People in Britain brace themselves for another difficult year amid fears of thousands more losing their jobs and joining the lengthening dole queue.
From a distance it looks like a poster for a disaster film: a man, panic written all over him, trying to run for his life as flames leap up from an exploding structure behind him. But get closer and you discover that the man is Prime Minister David Cameron and the exploding structure represents 2012. Beneath it, in small print, the caption reads: “And you thought 2011 was bad...”
The cover of New Statesman's New Year issue dramatically sums up the mood in Britain as people brace themselves for another difficult year amid fears of thousands more losing their jobs and joining the lengthening dole queue at a time when the government is clamping down on welfare benefits.
This is the third consecutive year of “austerity” which has already led to swingeing public spending cuts and millions of job losses with little evidence of the promised new jobs in the private sector. Last year, Britain reached the highest level of unemployment since 1996 with 2.64 million Britons out of work, according to the government's Office for National Statistics (ONS). The figure is predicted to touch the three million-mark in 2012. The worst-affected are the 16-24-year-olds, accounting for more than one million of the total unemployed workforce.
Anxiety, anger, pessimism
Not surprisingly, the public mood is one of anxiety, anger and deep pessimism with people said to be less optimistic about their prospects in 2012 than they were at the start of 2011. Britain has been rated among the world's five gloomiest nations with just one in 10 people believing that the economy will improve. It is telling that the demand for anti-depressants and anti-anxiety drugs reported by the National Health Service has risen by more than a quarter since the start of the financial crisis in 2007, and the number of people being treated at government hospitals for “anxiety disorders” is soaring.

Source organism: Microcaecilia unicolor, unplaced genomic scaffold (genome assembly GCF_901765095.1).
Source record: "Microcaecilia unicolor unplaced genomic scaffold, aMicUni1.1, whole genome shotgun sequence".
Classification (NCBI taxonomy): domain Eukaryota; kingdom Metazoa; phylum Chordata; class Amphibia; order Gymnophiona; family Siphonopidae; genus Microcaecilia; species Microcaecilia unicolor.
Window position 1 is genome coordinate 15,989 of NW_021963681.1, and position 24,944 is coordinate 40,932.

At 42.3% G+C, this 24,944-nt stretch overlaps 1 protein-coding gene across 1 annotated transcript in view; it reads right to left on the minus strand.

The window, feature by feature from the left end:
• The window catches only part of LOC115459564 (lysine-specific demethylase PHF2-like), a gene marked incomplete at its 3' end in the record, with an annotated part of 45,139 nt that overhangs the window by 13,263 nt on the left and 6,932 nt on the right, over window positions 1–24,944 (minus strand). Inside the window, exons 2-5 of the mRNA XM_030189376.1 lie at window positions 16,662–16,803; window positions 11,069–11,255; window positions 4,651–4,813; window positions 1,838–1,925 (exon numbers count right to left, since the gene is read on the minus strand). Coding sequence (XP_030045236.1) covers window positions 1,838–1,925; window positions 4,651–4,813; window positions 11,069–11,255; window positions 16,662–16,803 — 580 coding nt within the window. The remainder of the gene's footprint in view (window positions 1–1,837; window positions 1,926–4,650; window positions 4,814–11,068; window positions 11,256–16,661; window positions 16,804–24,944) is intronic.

The spike is attributed to stress caused by economic insecurity and uncertainty about the future. Experts say the official figures represent only “the tip of the iceberg.” Those in the 35-44 age group, many with young children, are particularly concerned about the future, a Populus poll for The Times revealed. While 60 per cent across all age groups feared that the economy would fare “badly” in 2012, the figure rose to 72 per cent among the 35 to 44-year-olds.
“This suggests growing concerns for families as they contend with the cutback of child benefit for higher earners, changes to tax credits and inflation,” pollsters said as, in a sign of the shape of things to come, Britain was overtaken by Brazil as the world's sixth largest economy amid predictions of a further shrinking of its economy.
Impact on social fabric
After three years of relentless assault on people's living standards, Britain's social fabric has started to tear. Surveys show that the divorce rate is up with grim economic realities beginning to damage personal relations; social unrest, including street violence such as that rocked London and other English cities last summer, is spreading; and there has been a rise in petty crime.
The Archbishop of Canterbury, Rowan Williams, has warned that Britain is losing its moral compass and no longer has a sense of where it is headed as a society.
“The most pressing question we now face, we might well say, is who and where we are as a society. Bonds have been broken, trust abused and lost. Whether it is an urban rioter mindlessly burning down a small shop that serves his community, or a speculator turning his back on the question of who bears the ultimate cost for his acquisitive adventures in the virtual reality of today's financial world, the picture is of atoms spinning apart in the dark,” he said in his Christmas sermon.
Commentators have invoked the Dickensian image of Victorian Britain to describe modern British society — “a grimy, impoverished society, full of abused children, wrangling lawyers, sadistic teachers and watchful effigies.” The label “Broken Britain” is increasingly attached to Britain, not least by Britons themselves. Indeed, Mr. Cameron was the first to talk about Britain's “broken” society and its “slow-motion moral collapse” when analysing the supposed causes of last summer's riots. He has since returned to the theme frequently citing the banking crisis, the MPs' expenses scandal and the phone-hacking row as examples of “greed, irresponsibility and entitlement.”